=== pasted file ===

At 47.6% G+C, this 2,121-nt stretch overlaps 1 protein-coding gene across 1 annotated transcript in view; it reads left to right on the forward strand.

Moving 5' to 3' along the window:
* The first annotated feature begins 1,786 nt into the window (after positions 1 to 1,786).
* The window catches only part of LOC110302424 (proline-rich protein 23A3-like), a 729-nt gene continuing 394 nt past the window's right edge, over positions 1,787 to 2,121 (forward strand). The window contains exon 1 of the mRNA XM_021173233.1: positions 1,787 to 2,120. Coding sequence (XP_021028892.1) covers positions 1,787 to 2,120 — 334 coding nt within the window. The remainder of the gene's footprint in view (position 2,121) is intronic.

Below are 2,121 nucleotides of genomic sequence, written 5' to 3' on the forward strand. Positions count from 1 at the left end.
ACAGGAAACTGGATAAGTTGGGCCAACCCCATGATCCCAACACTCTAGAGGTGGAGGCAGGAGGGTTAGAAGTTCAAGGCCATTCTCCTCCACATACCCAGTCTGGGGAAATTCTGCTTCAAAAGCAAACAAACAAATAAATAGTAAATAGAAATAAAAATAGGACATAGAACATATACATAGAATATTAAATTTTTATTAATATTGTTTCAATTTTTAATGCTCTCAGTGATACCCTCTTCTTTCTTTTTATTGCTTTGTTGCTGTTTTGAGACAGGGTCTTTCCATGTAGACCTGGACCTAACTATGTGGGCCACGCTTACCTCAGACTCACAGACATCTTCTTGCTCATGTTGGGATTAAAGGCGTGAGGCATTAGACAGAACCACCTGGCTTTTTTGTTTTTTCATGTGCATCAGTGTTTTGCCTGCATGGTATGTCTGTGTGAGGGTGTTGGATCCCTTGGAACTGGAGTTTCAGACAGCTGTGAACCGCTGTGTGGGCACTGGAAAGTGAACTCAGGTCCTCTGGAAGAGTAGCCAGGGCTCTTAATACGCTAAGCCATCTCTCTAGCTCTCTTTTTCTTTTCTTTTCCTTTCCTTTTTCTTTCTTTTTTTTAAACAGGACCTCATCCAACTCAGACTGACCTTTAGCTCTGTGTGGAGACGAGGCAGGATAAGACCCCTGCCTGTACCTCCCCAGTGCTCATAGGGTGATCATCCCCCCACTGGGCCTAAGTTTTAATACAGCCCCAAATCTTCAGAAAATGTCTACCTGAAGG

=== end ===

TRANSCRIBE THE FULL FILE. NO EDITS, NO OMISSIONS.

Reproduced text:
At 47.6% G+C, this 2,121-nt stretch overlaps 1 protein-coding gene across 1 annotated transcript in view; it reads left to right on the forward strand.

Moving 5' to 3' along the window:
* The first annotated feature begins 1,786 nt into the window (after positions 1 to 1,786).
* The window catches only part of LOC110302424 (proline-rich protein 23A3-like), a 729-nt gene continuing 394 nt past the window's right edge, over positions 1,787 to 2,121 (forward strand). The window contains exon 1 of the mRNA XM_021173233.1: positions 1,787 to 2,120. Coding sequence (XP_021028892.1) covers positions 1,787 to 2,120 — 334 coding nt within the window. The remainder of the gene's footprint in view (position 2,121) is intronic.

Below are 2,121 nucleotides of genomic sequence, written 5' to 3' on the forward strand. Positions count from 1 at the left end.
ACAGGAAACTGGATAAGTTGGGCCAACCCCATGATCCCAACACTCTAGAGGTGGAGGCAGGAGGGTTAGAAGTTCAAGGCCATTCTCCTCCACATACCCAGTCTGGGGAAATTCTGCTTCAAAAGCAAACAAACAAATAAATAGTAAATAGAAATAAAAATAGGACATAGAACATATACATAGAATATTAAATTTTTATTAATATTGTTTCAATTTTTAATGCTCTCAGTGATACCCTCTTCTTTCTTTTTATTGCTTTGTTGCTGTTTTGAGACAGGGTCTTTCCATGTAGACCTGGACCTAACTATGTGGGCCACGCTTACCTCAGACTCACAGACATCTTCTTGCTCATGTTGGGATTAAAGGCGTGAGGCATTAGACAGAACCACCTGGCTTTTTTGTTTTTTCATGTGCATCAGTGTTTTGCCTGCATGGTATGTCTGTGTGAGGGTGTTGGATCCCTTGGAACTGGAGTTTCAGACAGCTGTGAACCGCTGTGTGGGCACTGGAAAGTGAACTCAGGTCCTCTGGAAGAGTAGCCAGGGCTCTTAATACGCTAAGCCATCTCTCTAGCTCTCTTTTTCTTTTCTTTTCCTTTCCTTTTTCTTTCTTTTTTTTAAACAGGACCTCATCCAACTCAGACTGACCTTTAGCTCTGTGTGGAGACGAGGCAGGATAAGACCCCTGCCTGTACCTCCCCAGTGCTCATAGGGTGATCATCCCCCCACTGGGCCTAAGTTTTAATACAGCCCCAAATCTTCAGAAAATGTCTACCTGAAGG